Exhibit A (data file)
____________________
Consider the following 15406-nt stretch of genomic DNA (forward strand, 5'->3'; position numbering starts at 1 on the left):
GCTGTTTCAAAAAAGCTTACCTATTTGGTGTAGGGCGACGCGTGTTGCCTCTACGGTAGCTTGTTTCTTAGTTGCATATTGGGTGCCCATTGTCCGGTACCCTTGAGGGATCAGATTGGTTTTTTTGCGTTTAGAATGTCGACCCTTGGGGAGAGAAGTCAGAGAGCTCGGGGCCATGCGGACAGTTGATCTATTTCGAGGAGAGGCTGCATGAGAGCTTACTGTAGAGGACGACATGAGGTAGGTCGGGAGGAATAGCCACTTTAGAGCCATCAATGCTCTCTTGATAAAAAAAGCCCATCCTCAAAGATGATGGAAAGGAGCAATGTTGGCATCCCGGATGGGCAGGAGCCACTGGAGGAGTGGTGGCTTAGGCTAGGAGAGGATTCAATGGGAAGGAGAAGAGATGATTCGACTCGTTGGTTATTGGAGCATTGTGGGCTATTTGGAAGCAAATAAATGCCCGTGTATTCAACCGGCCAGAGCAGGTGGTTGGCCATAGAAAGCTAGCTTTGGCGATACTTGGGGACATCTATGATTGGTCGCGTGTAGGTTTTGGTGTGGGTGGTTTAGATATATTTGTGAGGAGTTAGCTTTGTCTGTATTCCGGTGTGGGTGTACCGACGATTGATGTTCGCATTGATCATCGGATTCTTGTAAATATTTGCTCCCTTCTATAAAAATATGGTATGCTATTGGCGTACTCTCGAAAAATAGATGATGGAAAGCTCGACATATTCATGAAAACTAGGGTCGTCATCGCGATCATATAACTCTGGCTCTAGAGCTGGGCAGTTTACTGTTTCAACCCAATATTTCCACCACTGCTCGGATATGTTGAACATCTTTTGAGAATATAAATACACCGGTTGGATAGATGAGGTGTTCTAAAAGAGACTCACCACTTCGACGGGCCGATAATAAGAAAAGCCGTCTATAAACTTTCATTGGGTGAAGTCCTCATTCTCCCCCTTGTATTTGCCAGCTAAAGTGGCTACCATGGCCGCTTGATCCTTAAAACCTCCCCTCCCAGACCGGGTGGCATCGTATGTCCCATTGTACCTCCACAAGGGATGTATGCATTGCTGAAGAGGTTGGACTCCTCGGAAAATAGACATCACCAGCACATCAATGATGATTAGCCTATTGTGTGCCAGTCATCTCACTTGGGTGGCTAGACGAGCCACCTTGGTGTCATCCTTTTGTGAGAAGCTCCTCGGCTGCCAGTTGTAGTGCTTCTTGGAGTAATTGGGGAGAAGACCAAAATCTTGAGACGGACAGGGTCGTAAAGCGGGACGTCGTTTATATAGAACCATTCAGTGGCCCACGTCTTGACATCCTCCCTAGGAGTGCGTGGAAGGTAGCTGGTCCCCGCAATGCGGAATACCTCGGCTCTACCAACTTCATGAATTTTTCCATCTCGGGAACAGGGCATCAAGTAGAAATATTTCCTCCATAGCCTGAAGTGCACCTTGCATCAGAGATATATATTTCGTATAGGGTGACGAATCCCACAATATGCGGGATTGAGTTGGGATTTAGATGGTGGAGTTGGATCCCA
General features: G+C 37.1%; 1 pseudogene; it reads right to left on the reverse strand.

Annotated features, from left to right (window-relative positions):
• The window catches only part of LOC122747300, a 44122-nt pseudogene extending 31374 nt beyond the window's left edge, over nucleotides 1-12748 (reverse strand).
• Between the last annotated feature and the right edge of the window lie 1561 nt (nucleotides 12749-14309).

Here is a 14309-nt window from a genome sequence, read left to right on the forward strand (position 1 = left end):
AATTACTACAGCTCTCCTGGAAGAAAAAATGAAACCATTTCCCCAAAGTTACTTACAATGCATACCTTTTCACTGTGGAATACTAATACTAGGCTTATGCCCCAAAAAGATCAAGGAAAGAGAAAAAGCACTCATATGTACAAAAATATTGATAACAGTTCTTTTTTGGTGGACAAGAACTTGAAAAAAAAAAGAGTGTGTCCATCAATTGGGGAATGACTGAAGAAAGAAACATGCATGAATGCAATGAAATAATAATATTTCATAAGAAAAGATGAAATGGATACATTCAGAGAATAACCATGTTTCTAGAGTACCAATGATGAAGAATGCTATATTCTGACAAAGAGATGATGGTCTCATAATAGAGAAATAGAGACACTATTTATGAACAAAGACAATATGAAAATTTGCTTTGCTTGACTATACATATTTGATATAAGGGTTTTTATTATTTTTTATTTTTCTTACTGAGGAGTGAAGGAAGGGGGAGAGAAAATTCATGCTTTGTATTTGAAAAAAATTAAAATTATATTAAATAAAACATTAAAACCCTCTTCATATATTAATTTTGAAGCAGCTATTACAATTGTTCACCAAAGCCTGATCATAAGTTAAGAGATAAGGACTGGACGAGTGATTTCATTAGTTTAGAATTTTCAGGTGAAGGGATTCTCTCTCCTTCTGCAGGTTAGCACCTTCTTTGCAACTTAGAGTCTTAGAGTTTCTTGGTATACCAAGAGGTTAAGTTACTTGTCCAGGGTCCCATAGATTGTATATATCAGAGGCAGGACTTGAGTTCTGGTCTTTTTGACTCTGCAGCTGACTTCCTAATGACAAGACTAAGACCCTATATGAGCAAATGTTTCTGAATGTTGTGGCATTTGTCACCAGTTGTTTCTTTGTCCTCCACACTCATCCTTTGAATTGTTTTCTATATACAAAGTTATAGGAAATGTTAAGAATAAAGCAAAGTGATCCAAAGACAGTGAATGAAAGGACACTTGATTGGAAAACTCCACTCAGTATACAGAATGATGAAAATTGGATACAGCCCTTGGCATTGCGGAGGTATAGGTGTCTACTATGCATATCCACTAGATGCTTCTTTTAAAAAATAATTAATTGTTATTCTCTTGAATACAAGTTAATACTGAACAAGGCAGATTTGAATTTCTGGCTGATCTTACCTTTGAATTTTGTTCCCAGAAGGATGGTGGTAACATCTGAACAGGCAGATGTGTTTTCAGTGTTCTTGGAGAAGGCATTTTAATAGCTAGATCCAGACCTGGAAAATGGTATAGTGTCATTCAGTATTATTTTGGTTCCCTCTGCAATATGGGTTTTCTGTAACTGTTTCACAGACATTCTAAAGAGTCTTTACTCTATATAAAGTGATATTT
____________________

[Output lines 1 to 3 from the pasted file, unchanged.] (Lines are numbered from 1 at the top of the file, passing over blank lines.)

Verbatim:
Consider the following 15406-nt stretch of genomic DNA (forward strand, 5'->3'; position numbering starts at 1 on the left):
GCTGTTTCAAAAAAGCTTACCTATTTGGTGTAGGGCGACGCGTGTTGCCTCTACGGTAGCTTGTTTCTTAGTTGCATATTGGGTGCCCATTGTCCGGTACCCTTGAGGGATCAGATTGGTTTTTTTGCGTTTAGAATGTCGACCCTTGGGGAGAGAAGTCAGAGAGCTCGGGGCCATGCGGACAGTTGATCTATTTCGAGGAGAGGCTGCATGAGAGCTTACTGTAGAGGACGACATGAGGTAGGTCGGGAGGAATAGCCACTTTAGAGCCATCAATGCTCTCTTGATAAAAAAAGCCCATCCTCAAAGATGATGGAAAGGAGCAATGTTGGCATCCCGGATGGGCAGGAGCCACTGGAGGAGTGGTGGCTTAGGCTAGGAGAGGATTCAATGGGAAGGAGAAGAGATGATTCGACTCGTTGGTTATTGGAGCATTGTGGGCTATTTGGAAGCAAATAAATGCCCGTGTATTCAACCGGCCAGAGCAGGTGGTTGGCCATAGAAAGCTAGCTTTGGCGATACTTGGGGACATCTATGATTGGTCGCGTGTAGGTTTTGGTGTGGGTGGTTTAGATATATTTGTGAGGAGTTAGCTTTGTCTGTATTCCGGTGTGGGTGTACCGACGATTGATGTTCGCATTGATCATCGGATTCTTGTAAATATTTGCTCCCTTCTATAAAAATATGGTATGCTATTGGCGTACTCTCGAAAAATAGATGATGGAAAGCTCGACATATTCATGAAAACTAGGGTCGTCATCGCGATCATATAACTCTGGCTCTAGAGCTGGGCAGTTTACTGTTTCAACCCAATATTTCCACCACTGCTCGGATATGTTGAACATCTTTTGAGAATATAAATACACCGGTTGGATAGATGAGGTGTTCTAAAAGAGACTCACCACTTCGACGGGCCGATAATAAGAAAAGCCGTCTATAAACTTTCATTGGGTGAAGTCCTCATTCTCCCCCTTGTATTTGCCAGCTAAAGTGGCTACCATGGCCGCTTGATCCTTAAAACCTCCCCTCCCAGACCGGGTGGCATCGTATGTCCCATTGTACCTCCACAAGGGATGTATGCATTGCTGAAGAGGTTGGACTCCTCGGAAAATAGACATCACCAGCACATCAATGATGATTAGCCTATTGTGTGCCAGTCATCTCACTTGGGTGGCTAGACGAGCCACCTTGGTGTCATCCTTTTGTGAGAAGCTCCTCGGCTGCCAGTTGTAGTGCTTCTTGGAGTAATTGGGGAGAAGACCAAAATCTTGAGACGGACAGGGTCGTAAAGCGGGACGTCGTTTATATAGAACCATTCAGTGGCCCACGTCTTGACATCCTCCCTAGGAGTGCGTGGAAGGTAGCTGGTCCCCGCAATGCGGAATACCTCGGCTCTACCAACTTCATGAATTTTTCCATCTCGGGAACAGGGCATCAAGTAGAAATATTTCCTCCATAGCCTGAAGTGCACCTTGCATCAGAGATATATATTTCGTATAGGGTGACGAATCCCACAATATGCGGGATTGAGTTGGGATTTAGATGGTGGAGTTGGATCCCA
General features: G+C 37.1%; 1 pseudogene; it reads right to left on the reverse strand.